The House was a different place this week. By Friday of last week, 218 bills remained on the calendar as the March 3 deadline loomed. But on Monday, business resumed as usual, and House members addressed 90 bills on its calendar. Debates occurred, and no one made requests to read the bills. Several pieces of legislation discussed below were held on a Motion to Reconsider. At the time of this report, they have until Friday to be reconsidered for debate or until Monday to table the motion.
Some of the pieces of legislation discussed this week include:
House Bill 571 clarifies the meaning of courthouse and courtroom for the purpose of carrying firearms. Currently, people with enhanced conceal carry licenses can carry in any location except in a courtroom within a courthouse when a proceeding is in session. A courtroom is defined as the actual room in which judicial proceedings occurs and includes jury rooms, witness rooms, judge's rooms and office rooms. Supporters of the measure believe this legislation simply explains the definition. Opponents worry about how this will be enforced once a person carrying a gun is allowed into a courthouse. They also argue that a courtroom is not where the general public should carry guns. The bill passed by a vote of 78-42.
House Bill 1011 establishes the Division of Child Protection Services within the Department of Human Services (DHS) to start the process of correcting Mississippi's child foster care woes. The ultimate goal is to create an agency independent of DHS by 2018 whose sole focus is to address the treatment of children in the system. Currently, case loads are very high with one social worker for every 40 children. With establishment of the new agency, the goal is to have one social worker for every 14 children. The bill passed by a vote of 116-3.
House Bill 782 prohibits the enforcement of executive orders relating to firearms. Supporters of the legislation argue that state officials will not be unconstitutionally forced to enforce a federal law that violates the second amendment rights of Mississippians. Opponents argue that executive orders have the full force of the law. The bill passed by a vote of 75-46.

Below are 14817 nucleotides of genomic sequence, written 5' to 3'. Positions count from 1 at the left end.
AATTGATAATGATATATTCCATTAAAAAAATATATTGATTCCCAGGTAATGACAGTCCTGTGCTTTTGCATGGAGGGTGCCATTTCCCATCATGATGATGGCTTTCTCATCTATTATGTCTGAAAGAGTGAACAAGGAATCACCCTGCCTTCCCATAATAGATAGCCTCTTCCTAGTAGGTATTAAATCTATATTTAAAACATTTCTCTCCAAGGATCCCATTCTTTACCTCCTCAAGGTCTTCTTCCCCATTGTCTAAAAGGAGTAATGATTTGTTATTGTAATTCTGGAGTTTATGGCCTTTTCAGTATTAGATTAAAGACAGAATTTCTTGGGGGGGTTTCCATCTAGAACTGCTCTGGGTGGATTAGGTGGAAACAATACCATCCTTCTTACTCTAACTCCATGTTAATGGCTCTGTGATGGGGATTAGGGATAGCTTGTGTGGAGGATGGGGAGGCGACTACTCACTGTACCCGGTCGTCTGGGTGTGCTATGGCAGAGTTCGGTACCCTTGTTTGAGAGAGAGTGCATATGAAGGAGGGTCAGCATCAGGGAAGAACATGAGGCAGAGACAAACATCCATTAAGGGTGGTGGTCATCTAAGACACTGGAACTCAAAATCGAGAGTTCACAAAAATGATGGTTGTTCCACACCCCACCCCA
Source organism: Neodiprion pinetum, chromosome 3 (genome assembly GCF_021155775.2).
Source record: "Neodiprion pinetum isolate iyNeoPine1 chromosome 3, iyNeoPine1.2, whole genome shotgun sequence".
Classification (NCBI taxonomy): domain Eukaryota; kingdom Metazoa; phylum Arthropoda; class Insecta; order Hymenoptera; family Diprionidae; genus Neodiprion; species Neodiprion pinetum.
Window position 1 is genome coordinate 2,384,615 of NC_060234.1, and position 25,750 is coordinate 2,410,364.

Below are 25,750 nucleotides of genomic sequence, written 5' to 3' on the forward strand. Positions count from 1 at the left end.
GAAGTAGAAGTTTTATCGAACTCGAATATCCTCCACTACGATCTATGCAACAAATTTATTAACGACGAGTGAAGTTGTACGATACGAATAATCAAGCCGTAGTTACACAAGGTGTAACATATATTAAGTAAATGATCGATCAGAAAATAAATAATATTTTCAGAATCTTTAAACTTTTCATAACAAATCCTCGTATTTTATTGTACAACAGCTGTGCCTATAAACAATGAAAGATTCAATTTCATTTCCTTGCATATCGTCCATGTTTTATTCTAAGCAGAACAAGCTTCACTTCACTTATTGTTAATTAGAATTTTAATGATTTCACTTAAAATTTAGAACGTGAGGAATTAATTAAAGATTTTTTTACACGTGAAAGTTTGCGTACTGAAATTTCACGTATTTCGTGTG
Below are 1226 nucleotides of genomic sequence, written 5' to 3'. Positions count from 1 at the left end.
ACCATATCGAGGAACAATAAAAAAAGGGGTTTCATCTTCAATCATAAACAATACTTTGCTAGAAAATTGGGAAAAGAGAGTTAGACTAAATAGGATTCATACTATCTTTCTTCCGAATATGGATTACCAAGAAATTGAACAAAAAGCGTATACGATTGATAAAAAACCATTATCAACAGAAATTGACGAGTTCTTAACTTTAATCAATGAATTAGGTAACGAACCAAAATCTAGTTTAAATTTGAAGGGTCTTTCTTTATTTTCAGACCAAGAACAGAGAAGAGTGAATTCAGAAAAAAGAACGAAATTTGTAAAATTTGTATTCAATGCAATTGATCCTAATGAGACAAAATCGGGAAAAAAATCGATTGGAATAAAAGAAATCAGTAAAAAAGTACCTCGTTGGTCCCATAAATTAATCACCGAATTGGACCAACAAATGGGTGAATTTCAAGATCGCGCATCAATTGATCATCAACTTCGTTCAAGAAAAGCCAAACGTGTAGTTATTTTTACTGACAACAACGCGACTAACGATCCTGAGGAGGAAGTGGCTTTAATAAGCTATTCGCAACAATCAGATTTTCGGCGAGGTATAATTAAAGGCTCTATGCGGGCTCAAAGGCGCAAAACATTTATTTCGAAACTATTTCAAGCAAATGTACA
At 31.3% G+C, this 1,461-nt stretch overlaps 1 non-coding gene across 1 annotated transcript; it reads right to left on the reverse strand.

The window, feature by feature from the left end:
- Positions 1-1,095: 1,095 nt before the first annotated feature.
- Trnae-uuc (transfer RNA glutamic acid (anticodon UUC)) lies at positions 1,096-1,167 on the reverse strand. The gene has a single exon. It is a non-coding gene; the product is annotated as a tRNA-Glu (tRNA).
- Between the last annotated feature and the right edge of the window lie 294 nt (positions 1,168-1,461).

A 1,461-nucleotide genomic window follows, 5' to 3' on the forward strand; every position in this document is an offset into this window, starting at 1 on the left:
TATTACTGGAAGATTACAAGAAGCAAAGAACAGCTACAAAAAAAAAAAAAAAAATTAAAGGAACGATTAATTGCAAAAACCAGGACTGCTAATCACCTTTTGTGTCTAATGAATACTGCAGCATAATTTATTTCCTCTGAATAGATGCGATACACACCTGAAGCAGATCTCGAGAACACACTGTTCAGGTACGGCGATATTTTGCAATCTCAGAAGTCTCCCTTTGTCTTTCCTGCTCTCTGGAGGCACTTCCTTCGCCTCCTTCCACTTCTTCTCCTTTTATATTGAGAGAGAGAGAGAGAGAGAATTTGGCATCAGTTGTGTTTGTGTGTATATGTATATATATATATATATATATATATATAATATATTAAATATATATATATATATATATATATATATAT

House Bill 599 creates the Witness Protection Program.
House Bill 1386 addresses the dispersion of the BP oil spill settlement funds that resulted from the 2010 oil spill. Enactment of this measure would use a portion of the settlement funds to pay debt service of bonds issued for road and bridge improvements. The measure would create a sinking fund in which the money would be deposited. $50 million would be deposited into the account this year. Supporters of the measure believe this money will help raise $250 million eventually, allowing for a creation of a bond bill to get money for highway maintenance without raising taxes. They argue that economic damages were felt statewide. Opponents of the bill, mainly from the Mississippi Gulf Coast area, argue this bill unfairly takes money from the coastal counties directly affected by the 2010 oil spill disaster. The bill passed by a vote 101-20.
House Bill 897 deletes the requirement of Medicaid planners to have a surety bond. In response to the growing problem of Medicaid planning fraud, the Legislature passed a bill in 2014 requiring Medicaid planners to register with the Secretary of State’s office and post a bond. It was discovered that no one was willing to post a bond for a Medicaid planner. Enactment of this measure deletes that requirement, while maintaining the condition to register. Opponents argue that no one is willing to bond Medicaid planners because the job is a fraudulent one as a whole and eliminating the bond requirement will allow people to continue to be defrauded. They maintain the Division of Medicaid should assist with Medicaid planning. Supporters of the legislation propose that the Division of Medicaid already assists in the planning, and reputable financial planners exist to assist people with their assets in an attempt to protect them. Financial planners who are already bonded are excluded from this measure. The bill passed by a vote of 82-39.